The Domino Effect
Domino is the name of a game and a building material, but it is also a term that describes the domino effect, the phenomenon in which one small action causes much bigger events to occur. People have been using dominoes to create intricate designs for centuries, but the most famous example of the effect happened in 1989. On that day, a teenager in the U.S. tripped over a domino in his driveway, knocking it over and starting a chain reaction that eventually led to the collapse of the Twin Towers of the World Trade Center.
Children often play with dominoes, stacking them on end in long lines. When the first domino is tipped over, it sets off a chain reaction, causing the next tile to tip and so on until all of the dominoes fall over. This simple game teaches kids how to follow a sequence and create patterns with their hands. It is also the inspiration for a popular phrase: “The domino effect.”
When Lily Hevesh was 9, her grandparents gave her a classic 28-piece set of dominoes. She loved setting them up in straight and curved lines, flicking the first one and watching them all fall. Her fascination with the game has grown into a career, and she now creates spectacular domino installations for movies, TV shows and even live events like the Katy Perry album launch. She also posts videos of her creations on YouTube.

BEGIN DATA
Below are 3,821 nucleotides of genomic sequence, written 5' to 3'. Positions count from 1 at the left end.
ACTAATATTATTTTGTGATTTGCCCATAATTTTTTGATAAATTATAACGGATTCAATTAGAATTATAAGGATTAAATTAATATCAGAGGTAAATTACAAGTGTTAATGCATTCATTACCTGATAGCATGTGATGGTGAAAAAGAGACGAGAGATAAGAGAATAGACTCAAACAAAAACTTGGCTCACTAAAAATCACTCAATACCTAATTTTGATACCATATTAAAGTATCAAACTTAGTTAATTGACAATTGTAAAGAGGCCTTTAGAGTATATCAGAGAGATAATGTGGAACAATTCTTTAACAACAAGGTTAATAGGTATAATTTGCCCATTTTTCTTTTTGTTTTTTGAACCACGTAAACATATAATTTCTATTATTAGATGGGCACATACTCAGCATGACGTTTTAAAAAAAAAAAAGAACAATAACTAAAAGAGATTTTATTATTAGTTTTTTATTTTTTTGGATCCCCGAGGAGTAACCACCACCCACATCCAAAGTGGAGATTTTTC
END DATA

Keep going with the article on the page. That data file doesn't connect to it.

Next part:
Hevesh says the key to her success is physics. A domino is upright because it’s being supported by gravity, and each time a player moves the domino from its position, it’s releasing energy that can be converted to kinetic energy when it falls over. This energy is what causes the next domino in the line to tumble, and it starts a domino effect that can lead to an amazing show of physics.
There are many different kinds of domino games, but most involve blocking or scoring. The most common domino sets contain either double six or double nine tiles, but larger ones are available. Some sets have numbers on both sides of the domino, while others use Arabic numerals to make the numbering more readable.
Many domino games can be played by two players, but some require more than four. To accommodate these, the dominoes are extended by adding more pips on each end. This increases the total number of possible combinations and adds new end values such as zero and blank. The most common extension is to the double-twelve (91 tiles) and double-nine (55 tiles) domino sets.
Another variation on the block and draw game involves placing sleeping dominoes between the standing dominoes. The rules are similar, but each player takes fewer dominoes to start with: two players begin with 7 dominoes, three players start with 5 tiles and five players start with 3 tiles. If a player cannot place a domino, they pass their turn and wait until the sleeping dominoes are used up. Then they can choose one to take the spot and continue the chain.